7. Character

‘Character is destiny’ said Heraclitus. Are you destined to be your own best Project Manager? If so, what character traits will help?

'Character is destiny' - Heraclitus. Click To Tweet

Above all, integrity.

Without integrity, you will never be the best project manager you could be. If do what you say you will, and speak honestly and fearlessly, people will respect you. Linked to this is how you stand by your decisions. You must take responsibility for your decisions. Blaming others, or blaming events, will never help you.

Stand by your decisions, but don’t stick to them. If the situation changes, you need the humility to accept this. And if that means an earlier decision was wrong… Then change your mind. This is one aspect of another valuable character trait: flexibility.  As a Project Manager, you need to adapt yourself to changing circumstances.


Too many people are resistant to change. But you must not be. Embrace new ideas and new ways of doing things. Evaluate them honestly and objectively. And if they offer advantages, make a change. This approach also illustrates another point. Pragmatism is a vital aspect of the character of a good Project Manager. Don’t stick to outmoded principles. There is a difference between core values and dogma. Your job is to get stuff done. And for that, you need a practical sense, and a willingness to do what it takes.

One last Character Trait: Calmness under Pressure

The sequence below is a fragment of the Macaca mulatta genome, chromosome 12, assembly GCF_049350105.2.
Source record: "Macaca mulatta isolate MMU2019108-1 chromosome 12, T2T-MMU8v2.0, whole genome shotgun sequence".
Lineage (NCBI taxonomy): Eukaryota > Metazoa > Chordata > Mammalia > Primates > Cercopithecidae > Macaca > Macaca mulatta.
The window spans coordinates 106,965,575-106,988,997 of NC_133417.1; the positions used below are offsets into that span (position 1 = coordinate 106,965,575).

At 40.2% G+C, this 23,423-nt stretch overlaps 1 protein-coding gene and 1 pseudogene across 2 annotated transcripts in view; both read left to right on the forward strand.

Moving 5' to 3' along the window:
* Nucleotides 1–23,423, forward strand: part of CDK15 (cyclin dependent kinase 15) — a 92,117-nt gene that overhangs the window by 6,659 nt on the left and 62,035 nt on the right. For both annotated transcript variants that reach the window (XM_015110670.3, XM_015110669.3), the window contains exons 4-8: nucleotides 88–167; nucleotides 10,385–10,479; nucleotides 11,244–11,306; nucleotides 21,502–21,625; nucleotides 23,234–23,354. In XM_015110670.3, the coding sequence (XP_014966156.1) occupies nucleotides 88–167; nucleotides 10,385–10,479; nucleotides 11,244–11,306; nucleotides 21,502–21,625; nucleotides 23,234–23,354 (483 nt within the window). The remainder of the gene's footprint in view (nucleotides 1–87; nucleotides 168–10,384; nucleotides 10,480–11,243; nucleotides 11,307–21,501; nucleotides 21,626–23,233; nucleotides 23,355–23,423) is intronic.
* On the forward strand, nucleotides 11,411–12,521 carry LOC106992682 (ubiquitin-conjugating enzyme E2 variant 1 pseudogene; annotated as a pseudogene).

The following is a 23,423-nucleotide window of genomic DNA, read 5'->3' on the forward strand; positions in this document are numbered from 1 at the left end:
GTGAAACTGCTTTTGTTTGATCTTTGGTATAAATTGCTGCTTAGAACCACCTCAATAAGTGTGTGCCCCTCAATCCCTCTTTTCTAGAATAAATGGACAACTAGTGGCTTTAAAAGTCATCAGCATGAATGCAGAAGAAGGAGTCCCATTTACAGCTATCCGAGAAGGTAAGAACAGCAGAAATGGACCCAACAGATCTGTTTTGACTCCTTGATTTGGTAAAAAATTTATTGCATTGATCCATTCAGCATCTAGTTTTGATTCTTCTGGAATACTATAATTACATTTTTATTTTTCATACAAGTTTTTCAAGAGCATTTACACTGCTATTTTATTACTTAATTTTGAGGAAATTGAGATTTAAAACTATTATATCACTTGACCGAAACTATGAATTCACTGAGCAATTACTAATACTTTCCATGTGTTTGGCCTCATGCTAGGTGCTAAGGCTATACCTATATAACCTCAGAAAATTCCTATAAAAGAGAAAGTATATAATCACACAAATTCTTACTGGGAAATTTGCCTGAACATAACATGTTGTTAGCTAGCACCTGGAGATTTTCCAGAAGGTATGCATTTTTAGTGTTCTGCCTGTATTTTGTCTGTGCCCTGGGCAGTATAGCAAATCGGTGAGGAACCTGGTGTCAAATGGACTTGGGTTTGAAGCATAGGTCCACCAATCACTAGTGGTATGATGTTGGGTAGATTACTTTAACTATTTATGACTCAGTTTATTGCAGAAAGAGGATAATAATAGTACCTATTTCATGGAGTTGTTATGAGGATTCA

The final aspect of character is calmness under pressure. This has many practical benefits. Not least is that, when you are calm, you steady other people’s nerves. And you can also remain in control of your emotions. Rudeness, short-temper, and aggression are not character traits we value. Calmness prevents all of these, by giving you a choice.

Finally, if you are calm, you will think more clearly. You can therefore get more done. And that brings us back to where we started: task management. Isn’t that what Project Management is really all about? getting stuff done. Surely that makes a good Project Manager.

In summary, the attitudes of a good Project Manager are:

  1. Integrity
  2. Standing by decisions (but not sticking to them)
  3. Flexibility
  4. Pragmatism
  5. Calmness under pressure

One Final Point of View…

What do you think?

I have given you my seven essential keys to being the best Project Manager you can. What are yours? Use the comments below to share your thoughts. If you do, I will respond to every comment.

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Mike Clayton

About the Author...

Dr Mike Clayton is one of the most successful and in-demand project management trainers in the UK. He is author of 14 best-selling books, including four about project management. He is also a prolific blogger and contributor to ProjectManager.com and Project, the journal of the Association for Project Management. Between 1990 and 2002, Mike was a successful project manager, leading large project teams and delivering complex projects. In 2016, Mike launched OnlinePMCourses.